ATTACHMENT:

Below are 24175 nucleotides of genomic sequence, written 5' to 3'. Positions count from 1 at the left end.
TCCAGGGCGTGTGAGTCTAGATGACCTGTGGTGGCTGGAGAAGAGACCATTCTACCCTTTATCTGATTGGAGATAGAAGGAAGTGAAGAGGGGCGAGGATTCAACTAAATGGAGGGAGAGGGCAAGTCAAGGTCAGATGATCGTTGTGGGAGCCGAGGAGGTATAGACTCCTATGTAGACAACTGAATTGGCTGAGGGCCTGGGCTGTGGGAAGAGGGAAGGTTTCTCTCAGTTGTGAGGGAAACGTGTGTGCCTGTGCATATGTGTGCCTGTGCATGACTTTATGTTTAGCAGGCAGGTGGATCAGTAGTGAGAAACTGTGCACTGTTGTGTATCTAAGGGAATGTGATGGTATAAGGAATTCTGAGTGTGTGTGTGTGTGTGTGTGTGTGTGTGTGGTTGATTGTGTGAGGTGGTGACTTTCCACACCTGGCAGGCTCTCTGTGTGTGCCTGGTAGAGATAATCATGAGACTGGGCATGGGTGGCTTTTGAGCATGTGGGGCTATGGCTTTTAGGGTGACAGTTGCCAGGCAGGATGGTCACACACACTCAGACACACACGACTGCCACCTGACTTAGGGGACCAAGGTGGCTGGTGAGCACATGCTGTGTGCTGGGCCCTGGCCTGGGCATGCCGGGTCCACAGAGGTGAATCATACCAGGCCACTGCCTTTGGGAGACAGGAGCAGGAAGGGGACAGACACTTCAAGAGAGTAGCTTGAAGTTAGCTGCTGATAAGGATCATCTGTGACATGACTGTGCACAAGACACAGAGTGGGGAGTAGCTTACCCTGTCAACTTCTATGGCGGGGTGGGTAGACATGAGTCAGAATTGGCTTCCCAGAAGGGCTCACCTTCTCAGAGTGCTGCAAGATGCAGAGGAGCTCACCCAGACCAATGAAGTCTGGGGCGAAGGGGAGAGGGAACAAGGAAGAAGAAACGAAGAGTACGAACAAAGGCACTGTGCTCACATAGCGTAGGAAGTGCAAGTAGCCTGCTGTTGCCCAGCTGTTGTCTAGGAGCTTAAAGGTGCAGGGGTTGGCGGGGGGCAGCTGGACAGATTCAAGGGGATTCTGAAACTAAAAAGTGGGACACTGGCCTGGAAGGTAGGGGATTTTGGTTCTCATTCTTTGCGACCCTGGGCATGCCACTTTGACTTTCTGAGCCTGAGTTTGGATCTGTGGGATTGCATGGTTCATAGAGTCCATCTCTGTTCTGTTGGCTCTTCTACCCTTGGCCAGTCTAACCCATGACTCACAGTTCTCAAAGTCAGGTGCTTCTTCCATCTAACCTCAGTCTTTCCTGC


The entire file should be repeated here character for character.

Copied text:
Below are 24175 nucleotides of genomic sequence, written 5' to 3'. Positions count from 1 at the left end.
TCCAGGGCGTGTGAGTCTAGATGACCTGTGGTGGCTGGAGAAGAGACCATTCTACCCTTTATCTGATTGGAGATAGAAGGAAGTGAAGAGGGGCGAGGATTCAACTAAATGGAGGGAGAGGGCAAGTCAAGGTCAGATGATCGTTGTGGGAGCCGAGGAGGTATAGACTCCTATGTAGACAACTGAATTGGCTGAGGGCCTGGGCTGTGGGAAGAGGGAAGGTTTCTCTCAGTTGTGAGGGAAACGTGTGTGCCTGTGCATATGTGTGCCTGTGCATGACTTTATGTTTAGCAGGCAGGTGGATCAGTAGTGAGAAACTGTGCACTGTTGTGTATCTAAGGGAATGTGATGGTATAAGGAATTCTGAGTGTGTGTGTGTGTGTGTGTGTGTGTGTGTGGTTGATTGTGTGAGGTGGTGACTTTCCACACCTGGCAGGCTCTCTGTGTGTGCCTGGTAGAGATAATCATGAGACTGGGCATGGGTGGCTTTTGAGCATGTGGGGCTATGGCTTTTAGGGTGACAGTTGCCAGGCAGGATGGTCACACACACTCAGACACACACGACTGCCACCTGACTTAGGGGACCAAGGTGGCTGGTGAGCACATGCTGTGTGCTGGGCCCTGGCCTGGGCATGCCGGGTCCACAGAGGTGAATCATACCAGGCCACTGCCTTTGGGAGACAGGAGCAGGAAGGGGACAGACACTTCAAGAGAGTAGCTTGAAGTTAGCTGCTGATAAGGATCATCTGTGACATGACTGTGCACAAGACACAGAGTGGGGAGTAGCTTACCCTGTCAACTTCTATGGCGGGGTGGGTAGACATGAGTCAGAATTGGCTTCCCAGAAGGGCTCACCTTCTCAGAGTGCTGCAAGATGCAGAGGAGCTCACCCAGACCAATGAAGTCTGGGGCGAAGGGGAGAGGGAACAAGGAAGAAGAAACGAAGAGTACGAACAAAGGCACTGTGCTCACATAGCGTAGGAAGTGCAAGTAGCCTGCTGTTGCCCAGCTGTTGTCTAGGAGCTTAAAGGTGCAGGGGTTGGCGGGGGGCAGCTGGACAGATTCAAGGGGATTCTGAAACTAAAAAGTGGGACACTGGCCTGGAAGGTAGGGGATTTTGGTTCTCATTCTTTGCGACCCTGGGCATGCCACTTTGACTTTCTGAGCCTGAGTTTGGATCTGTGGGATTGCATGGTTCATAGAGTCCATCTCTGTTCTGTTGGCTCTTCTACCCTTGGCCAGTCTAACCCATGACTCACAGTTCTCAAAGTCAGGTGCTTCTTCCATCTAACCTCAGTCTTTCCTGC